This route is located on the lower face of Notch Peak. It was put up in pure ground up style. It offers a challenge for climbers with experience on loose mountain routes. It is similar to big routes in the Canadian Rockies, or less traveled routes in the Italian Dolomites... serious and objectively hazardous. When combined with either BOS or La Fin to the summit of Notch, it yields a real grade V. Even if you are usually fast, bring your headlamp.
Be aware that this route is somewhat more serious than Book of Saturdays or Western Hardman. At least one of those routes would be a good introduction into what to expect. Be ready, because this route will deliver big adventure. It is remote, and long falls are possible. The crux pitches can be reduced to 5.11 A0 but there is some 5.10 runout climbing. The climbing may be generally described as vertical, technical, edges/crimps so bring your edging shoes. Good luck, take it seriously.
Hike 50 minutes up the drainage under the N face of notch peak. (occasionally a cairn is in the drainage but is often washed out in flashfloods) The start of the route is marked by a bolt with a faded sling on it, maybe 80 meters to the left of Western Hardman (see the Beta photo). The route can be rappeled with 2x 60M ropes. From the top band is preferable to hike out along the approach to the upper wall, or rappel "Western Hardman" if you know that descent.
minimum of 1 set of cams, tcu's to 3.5"; 8 long runners. 14 quickdraws, 2x60m ropes. Bolts are 10mm stainless for protection and at all belay stations (nice)
This route offers runouts, loose rock, difficult and committing climbing
Mar 15, 2007
This route is just like being in Canada. Do the link to La fin du monde or another route for a real day out. Go off route to see how lose the rock can be.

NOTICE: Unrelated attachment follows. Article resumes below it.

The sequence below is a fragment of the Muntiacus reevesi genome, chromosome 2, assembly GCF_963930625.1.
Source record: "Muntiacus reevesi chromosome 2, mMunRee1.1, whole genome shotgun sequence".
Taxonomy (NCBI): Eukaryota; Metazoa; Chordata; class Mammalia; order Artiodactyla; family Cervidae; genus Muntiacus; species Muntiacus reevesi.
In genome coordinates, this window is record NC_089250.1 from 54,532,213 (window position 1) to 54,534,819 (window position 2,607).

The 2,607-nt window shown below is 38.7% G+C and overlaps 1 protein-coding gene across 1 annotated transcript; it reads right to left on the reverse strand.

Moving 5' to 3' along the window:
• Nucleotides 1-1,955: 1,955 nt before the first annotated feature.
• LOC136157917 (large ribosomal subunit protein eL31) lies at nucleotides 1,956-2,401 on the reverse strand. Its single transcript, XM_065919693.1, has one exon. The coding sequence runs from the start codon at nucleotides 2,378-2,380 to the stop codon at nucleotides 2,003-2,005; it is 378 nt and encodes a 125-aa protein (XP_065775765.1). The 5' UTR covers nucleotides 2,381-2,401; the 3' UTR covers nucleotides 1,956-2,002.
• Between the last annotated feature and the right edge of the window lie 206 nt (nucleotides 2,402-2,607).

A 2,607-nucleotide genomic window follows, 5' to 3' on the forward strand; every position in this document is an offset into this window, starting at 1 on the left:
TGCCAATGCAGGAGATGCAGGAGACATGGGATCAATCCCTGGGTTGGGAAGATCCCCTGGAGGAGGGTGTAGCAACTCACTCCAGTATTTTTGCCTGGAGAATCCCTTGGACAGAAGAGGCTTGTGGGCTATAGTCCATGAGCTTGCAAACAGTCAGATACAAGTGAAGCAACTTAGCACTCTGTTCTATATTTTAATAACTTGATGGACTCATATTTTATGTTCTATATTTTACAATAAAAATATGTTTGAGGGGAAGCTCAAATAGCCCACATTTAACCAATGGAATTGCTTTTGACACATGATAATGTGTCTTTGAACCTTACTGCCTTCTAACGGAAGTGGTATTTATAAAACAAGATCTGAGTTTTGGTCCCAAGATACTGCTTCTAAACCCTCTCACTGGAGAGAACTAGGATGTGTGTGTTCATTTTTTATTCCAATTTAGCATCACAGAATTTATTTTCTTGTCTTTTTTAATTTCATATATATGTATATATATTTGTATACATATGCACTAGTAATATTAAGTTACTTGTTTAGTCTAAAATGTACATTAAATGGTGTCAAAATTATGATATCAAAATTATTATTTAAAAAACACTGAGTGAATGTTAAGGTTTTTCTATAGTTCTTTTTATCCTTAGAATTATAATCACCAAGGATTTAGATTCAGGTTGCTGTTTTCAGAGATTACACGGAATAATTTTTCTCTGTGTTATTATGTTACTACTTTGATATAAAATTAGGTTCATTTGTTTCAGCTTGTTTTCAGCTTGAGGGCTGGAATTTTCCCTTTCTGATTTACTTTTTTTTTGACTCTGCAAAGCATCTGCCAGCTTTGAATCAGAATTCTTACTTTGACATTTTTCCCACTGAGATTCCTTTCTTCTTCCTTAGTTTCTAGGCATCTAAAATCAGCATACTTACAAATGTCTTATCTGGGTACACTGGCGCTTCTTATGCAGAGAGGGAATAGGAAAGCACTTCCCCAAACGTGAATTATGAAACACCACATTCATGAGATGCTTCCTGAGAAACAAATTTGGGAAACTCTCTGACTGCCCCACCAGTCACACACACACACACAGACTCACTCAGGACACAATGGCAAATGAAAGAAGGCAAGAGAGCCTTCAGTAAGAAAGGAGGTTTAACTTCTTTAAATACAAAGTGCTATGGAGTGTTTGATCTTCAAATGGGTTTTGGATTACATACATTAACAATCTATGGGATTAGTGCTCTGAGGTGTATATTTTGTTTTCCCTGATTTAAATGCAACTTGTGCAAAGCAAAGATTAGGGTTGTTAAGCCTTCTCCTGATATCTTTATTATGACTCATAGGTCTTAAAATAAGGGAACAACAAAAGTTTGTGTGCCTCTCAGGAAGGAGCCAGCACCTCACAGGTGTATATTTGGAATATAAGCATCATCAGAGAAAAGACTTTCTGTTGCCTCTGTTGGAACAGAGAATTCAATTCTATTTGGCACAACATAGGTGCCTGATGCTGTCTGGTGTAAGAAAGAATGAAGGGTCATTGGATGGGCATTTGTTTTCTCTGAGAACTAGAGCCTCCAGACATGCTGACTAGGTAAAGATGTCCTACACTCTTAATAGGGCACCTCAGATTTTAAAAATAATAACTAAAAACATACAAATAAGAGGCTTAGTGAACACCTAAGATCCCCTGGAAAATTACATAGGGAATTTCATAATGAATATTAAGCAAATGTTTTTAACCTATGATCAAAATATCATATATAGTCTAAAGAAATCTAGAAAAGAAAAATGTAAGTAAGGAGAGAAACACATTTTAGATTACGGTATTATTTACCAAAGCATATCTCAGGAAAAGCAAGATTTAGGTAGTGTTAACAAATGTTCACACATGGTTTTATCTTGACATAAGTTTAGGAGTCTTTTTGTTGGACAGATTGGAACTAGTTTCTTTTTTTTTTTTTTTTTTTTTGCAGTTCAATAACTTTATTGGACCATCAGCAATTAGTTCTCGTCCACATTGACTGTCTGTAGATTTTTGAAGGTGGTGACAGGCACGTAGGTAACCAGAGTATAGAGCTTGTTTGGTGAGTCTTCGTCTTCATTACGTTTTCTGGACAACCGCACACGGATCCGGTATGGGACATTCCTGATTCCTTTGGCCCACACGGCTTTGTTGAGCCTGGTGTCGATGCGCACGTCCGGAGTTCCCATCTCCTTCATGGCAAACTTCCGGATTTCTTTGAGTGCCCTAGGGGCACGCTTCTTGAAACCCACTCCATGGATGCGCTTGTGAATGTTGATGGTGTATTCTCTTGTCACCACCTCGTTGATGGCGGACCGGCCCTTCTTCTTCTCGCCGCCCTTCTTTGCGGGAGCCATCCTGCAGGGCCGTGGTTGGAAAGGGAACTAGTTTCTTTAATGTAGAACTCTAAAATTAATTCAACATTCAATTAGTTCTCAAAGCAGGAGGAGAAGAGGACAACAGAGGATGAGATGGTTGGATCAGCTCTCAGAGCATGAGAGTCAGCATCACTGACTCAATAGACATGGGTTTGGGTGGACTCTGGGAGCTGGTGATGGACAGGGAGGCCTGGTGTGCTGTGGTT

|By Jer Collins|
Aug 15, 2007
I'd give this route three stars.
On the thirty star scale.
Why, depsite all the wonderul descriptors above did I climb this route? I am a glutton for punishment, I guess... a masochist of misery, if you will. Or I guess, like Jim Howe, I have an insatiable Appetite For Destruction.
That said, it is a mastery of route finding and these chosskateers doing the best with what was provided. Hats off to those who put themselves at gunpoint on every lead of this routes first ascent. I have never seen a better example of "because it's there"... there can't be any other reason for putting up a route on this vertical kitty litter.
Quality aside, the topo and views are pretty good for this route. The 'gorge' looks like an Albino Grand Canyon, minus the tourists, river, and enjoyable hiking. Only one rack of cams to hand size, no doubles. The 11a and 11d pitches were really quite enjoyable, along with sections of the crux pitch. The rest, however, was absolute hair raising agony. Dirt, loose rock, and stressful climbing were the norm.
I imagine climbing another route in the canyon first would be some good advice(as given above), but my partner and I figured this was the first and last time we'd be here, so might as well get the worst of it, eh?
We both grew up on choss limestone in Missouri, and figured this was a qwerky extension of our Missouri Ninja skills. We never knew how good we had it.
Some thoughts from Team Choss Chuck'n: